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From Ingot to Target:
A Cast Bullet Guide for Handgunners
Glen E. Fryxell and Robert L. Applegate
Foreword by John Taffin
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From Ingot to Target: A Cast Bullet Guide for Handgunners
A joint effort by Glen E. Fryxell and Robert L. Applegate
Foreword by John Taffin
About the Authors . . . Pg 5
Acknowledgements . . . Pg 7
A Few Words about Safety . . . Pg 9
Chapters
1. Introduction: A Brief History of Bullet Casting . . . Pg 11
2. Bullet Casting 101 . . . Pg 19
3. Alloy Selection and Metallurgy . . . Pg 27
4. Fluxing the Melt . . . Pg 37
5. Cast Bullet Lubrication . . . Pg 41
6. Throat and Groove Dimensions . . . Pg 56
7. Leading . . . Pg 58
8. Idle Musings of a Greybeard Caster . . . Pg 66
9. Moulds and Mould Design . . . Pg 73
10. Gas-checked vs. Plain-based Bullets . . . Pg 87
11. The Wadcutter . . . Pg 97
12. The Keith SWC . . . Pg 106
13. Casting Hollow Point Bullets . . . Pg 118
14. Making Cast HP moulds . . . Pg 131
15. Hunting with Cast Bullets . . . Pg 136
16. A Few of our favorites . . . Pg 148
Appendix A: How old is your mould? . . . Pg 173
Above: Left to right
MP Molds Clone of the RCBS 45 caliber 270 Gr. SAA
SAECO #382 35 caliber 150 Gr. PB SWC
On the cover:
SA
SAECO #068 45 caliber 200 Gr.
ECO #264 6.5mm 140 Gr. SP GC
Two RCBS 44 Caliber 300 Gr. Flat Point Mould Halves.
One Mould was converted to Cramer style HP by Erik Ohlen with gas check shank
removed from one cavity, casting one HP GC and one HP PB.
Second mould casting both cavities flat point, one plain base, one gas check.
Two moulds, four cavities, four different styles of hunting bullets.
m
This book is copy right protected (copyright ? 2011). All rights are reserved by the authors. No part
ay be copied, reproduced or transmitted in any fashion without written permission of the authors.
Cover and index page photography by Rick Kelter
Published exclusively at www.lasc.us
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Foreword: by John Taffin
In many ways it seemed like only yesterday I began casting bullets. In
fact it has been nearly one-half century since I started pouring that first batch
of molten alloy into a single cavity mould, or mold if you prefer. It was in my
mother's kitchen, at my mother's stove, next to my mother's refrigerator. It
wasn't long before the whole top half of the side of her refrigerator was covered
with speckles of lead. Now my mother was the most fastidious of housekeepers,
however she never complained. Looking back I can only assume she thought it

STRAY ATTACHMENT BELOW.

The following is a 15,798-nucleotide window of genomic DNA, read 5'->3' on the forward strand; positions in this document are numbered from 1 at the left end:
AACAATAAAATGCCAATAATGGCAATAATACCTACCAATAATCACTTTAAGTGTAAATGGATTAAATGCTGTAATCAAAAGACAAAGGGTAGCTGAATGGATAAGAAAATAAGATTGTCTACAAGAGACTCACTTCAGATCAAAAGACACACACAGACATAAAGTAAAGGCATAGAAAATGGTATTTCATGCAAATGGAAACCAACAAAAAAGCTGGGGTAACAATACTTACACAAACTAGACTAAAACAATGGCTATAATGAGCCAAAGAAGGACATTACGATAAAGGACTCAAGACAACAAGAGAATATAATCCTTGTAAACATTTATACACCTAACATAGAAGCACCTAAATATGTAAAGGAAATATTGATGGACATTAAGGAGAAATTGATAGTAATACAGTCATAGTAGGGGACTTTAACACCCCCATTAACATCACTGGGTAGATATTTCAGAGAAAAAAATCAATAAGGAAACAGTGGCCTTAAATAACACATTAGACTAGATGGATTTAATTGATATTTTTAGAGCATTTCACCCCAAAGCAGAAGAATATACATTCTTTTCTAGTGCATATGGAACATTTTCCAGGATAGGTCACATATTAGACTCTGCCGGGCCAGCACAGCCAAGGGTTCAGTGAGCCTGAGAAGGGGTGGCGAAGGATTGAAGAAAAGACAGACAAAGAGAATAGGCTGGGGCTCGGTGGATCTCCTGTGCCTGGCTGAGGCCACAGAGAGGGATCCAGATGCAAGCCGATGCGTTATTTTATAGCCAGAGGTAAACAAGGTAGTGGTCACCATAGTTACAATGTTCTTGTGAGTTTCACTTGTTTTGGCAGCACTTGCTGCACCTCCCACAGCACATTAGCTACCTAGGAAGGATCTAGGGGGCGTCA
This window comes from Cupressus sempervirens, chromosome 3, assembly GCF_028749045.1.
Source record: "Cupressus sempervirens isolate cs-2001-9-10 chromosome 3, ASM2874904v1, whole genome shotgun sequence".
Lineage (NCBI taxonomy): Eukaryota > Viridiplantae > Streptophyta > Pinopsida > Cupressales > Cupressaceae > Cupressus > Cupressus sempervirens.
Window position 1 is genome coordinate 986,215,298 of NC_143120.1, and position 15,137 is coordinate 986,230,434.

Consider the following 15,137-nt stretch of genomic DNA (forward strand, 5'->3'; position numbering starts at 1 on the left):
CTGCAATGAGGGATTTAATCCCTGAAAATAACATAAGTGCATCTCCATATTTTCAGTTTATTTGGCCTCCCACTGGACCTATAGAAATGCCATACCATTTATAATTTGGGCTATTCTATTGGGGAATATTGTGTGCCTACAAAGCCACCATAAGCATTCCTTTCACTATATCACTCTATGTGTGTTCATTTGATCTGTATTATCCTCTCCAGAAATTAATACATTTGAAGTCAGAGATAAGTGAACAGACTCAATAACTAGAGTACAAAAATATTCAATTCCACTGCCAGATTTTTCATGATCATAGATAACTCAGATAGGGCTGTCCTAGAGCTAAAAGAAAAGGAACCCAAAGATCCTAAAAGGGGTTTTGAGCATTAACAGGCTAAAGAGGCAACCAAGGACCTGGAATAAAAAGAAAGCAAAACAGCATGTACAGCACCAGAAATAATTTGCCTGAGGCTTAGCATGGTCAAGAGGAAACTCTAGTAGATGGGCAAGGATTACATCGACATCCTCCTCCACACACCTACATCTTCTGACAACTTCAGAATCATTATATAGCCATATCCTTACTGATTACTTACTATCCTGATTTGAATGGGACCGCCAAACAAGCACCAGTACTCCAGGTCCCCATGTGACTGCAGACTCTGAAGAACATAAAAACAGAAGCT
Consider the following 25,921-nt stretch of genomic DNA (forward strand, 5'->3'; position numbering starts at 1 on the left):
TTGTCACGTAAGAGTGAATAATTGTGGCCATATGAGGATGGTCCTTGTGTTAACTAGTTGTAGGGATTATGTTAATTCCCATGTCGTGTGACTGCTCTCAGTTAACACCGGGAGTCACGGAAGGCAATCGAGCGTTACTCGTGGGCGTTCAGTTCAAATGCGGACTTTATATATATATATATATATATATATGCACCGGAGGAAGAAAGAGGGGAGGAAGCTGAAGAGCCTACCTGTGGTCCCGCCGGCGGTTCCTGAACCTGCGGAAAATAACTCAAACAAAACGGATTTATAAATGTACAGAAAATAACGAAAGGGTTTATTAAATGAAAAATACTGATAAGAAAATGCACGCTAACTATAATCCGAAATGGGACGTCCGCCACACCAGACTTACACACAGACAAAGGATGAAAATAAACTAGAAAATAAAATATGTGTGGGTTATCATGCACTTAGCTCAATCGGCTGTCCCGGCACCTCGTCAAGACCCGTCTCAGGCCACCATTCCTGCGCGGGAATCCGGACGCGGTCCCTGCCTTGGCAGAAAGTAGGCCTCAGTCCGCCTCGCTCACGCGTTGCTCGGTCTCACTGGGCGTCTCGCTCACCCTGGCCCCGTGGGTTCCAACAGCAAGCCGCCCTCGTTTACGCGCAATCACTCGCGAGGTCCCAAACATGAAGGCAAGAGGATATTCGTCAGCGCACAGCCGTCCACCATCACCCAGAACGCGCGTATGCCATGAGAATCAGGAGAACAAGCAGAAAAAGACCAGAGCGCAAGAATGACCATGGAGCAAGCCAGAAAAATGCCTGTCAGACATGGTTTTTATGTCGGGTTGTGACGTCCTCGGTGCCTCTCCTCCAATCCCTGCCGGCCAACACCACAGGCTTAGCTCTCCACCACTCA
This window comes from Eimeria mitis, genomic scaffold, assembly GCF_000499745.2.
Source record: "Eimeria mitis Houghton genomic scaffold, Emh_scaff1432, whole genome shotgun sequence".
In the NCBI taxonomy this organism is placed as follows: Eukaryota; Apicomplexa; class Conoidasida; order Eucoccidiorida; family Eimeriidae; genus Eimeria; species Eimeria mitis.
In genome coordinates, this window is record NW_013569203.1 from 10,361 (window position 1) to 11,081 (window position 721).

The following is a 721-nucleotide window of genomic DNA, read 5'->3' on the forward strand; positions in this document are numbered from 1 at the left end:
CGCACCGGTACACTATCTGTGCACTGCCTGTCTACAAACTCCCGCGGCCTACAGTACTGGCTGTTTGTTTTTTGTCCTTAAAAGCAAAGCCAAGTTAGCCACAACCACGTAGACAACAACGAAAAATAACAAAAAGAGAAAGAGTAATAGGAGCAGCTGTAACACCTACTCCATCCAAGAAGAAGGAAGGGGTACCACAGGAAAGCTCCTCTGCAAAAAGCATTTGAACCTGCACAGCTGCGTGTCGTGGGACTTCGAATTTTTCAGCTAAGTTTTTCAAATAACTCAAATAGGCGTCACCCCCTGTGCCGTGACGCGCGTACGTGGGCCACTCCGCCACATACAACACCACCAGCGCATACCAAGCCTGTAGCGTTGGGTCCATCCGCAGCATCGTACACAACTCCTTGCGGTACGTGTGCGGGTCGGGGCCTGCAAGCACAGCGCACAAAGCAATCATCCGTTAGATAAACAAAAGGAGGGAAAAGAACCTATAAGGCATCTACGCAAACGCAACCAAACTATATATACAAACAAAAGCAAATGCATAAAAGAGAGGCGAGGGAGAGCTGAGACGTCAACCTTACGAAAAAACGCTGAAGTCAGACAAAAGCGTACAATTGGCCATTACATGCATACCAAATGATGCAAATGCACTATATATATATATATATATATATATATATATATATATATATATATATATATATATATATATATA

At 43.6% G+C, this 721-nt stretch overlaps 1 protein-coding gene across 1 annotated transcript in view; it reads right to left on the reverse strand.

better to have me making a mess in her kitchen rather than running around
doing something of which she didn't improve.
At the time I was working for a large wholesale warehouse catering to
plumbing and building contractors. This gave me access to both 100# bars of
lead and one pound bars of tin. There was also a reciprocal agreement with a
few other businesses allowing employees from one place to purchase from the
other at wholesale prices. From the now long gone Buckeye Cycle I was able to
order two Lyman single cavity molds, #454190 for the .45 Colt and #358311
for the .38 Special; a Lyman #310 "Nutcracker" Reloading tools with the dies
for both .45 Colt and .357 Magnum, and I was ready to cast bullets. Those two
molds are gone as it wasn't long before I graduated to multiple cavity moulds;
however, I still use that #310 tool to pop primers from cartridges cases fired
with black powder.
Living as we do in the Instant Information Age, it is sometimes difficult to
believe how little information was available or how difficult it was to find in the
middle of the 20th century. I had read Elmer Keith's "Sixgun Cartridges and
Loads" which gave me the very basics. Much of the rest I learned over the next
four decades by trial and error and casting and shooting thousands upon
thousands of cast bullets in hundreds of sixguns. Casting bullets opened all
kinds of doors for me. Most importantly, casting allowed the shooting of vast
amounts that would never have been had I found it necessary to buy my bullets
from other sources. The only way to become even reasonably adequate with a
sixgun is by shooting a lot, and only casting my own bullets allowed this. All of
my shooting experiences, the vast majority of which has been with home cast
bullets eventually led to my position as Field Editor with "American
Handgunner" and Senior Field Editor with "Guns" magazines. Along the way, I
not only managed to acquire a pretty good knowledge of cast bullets but also a
working collection of approximately 250 bullet moulds from virtually every
manufacturer. With this background in mind I now turn to the volume you hold
in your hands.
Glen Fryxell is a chemist by trade and a bullet caster by choice. He knows
more about casting bullets than anyone else I know. Rob Applegate is both an
excellent gunsmith as well as a maker of custom bullet moulds. Put the two of
them together, and virtually every aspect of cast bullets is covered in what
comes the closest to ever being called "The Complete Book of Cast Bullets."
Only their modesty prevents them from using this title and instead of going
with "From Ingot to Target: A Cast Bullet Guide for Handgunners."
I found two things of major importance as I read this book. 1) The things
3

What is the bore diameter of a 32 40 cast bullet?Twist rate is one in 16 inches, and the bore has a nominal groove diameter of .320 inch. Research indicates this .320- inch figure may have deviated some- what over the last 125 years. Most .32-40 cast bullet shooters load bul- lets that measure somewhere in the vicinity of .321 to .323 inch.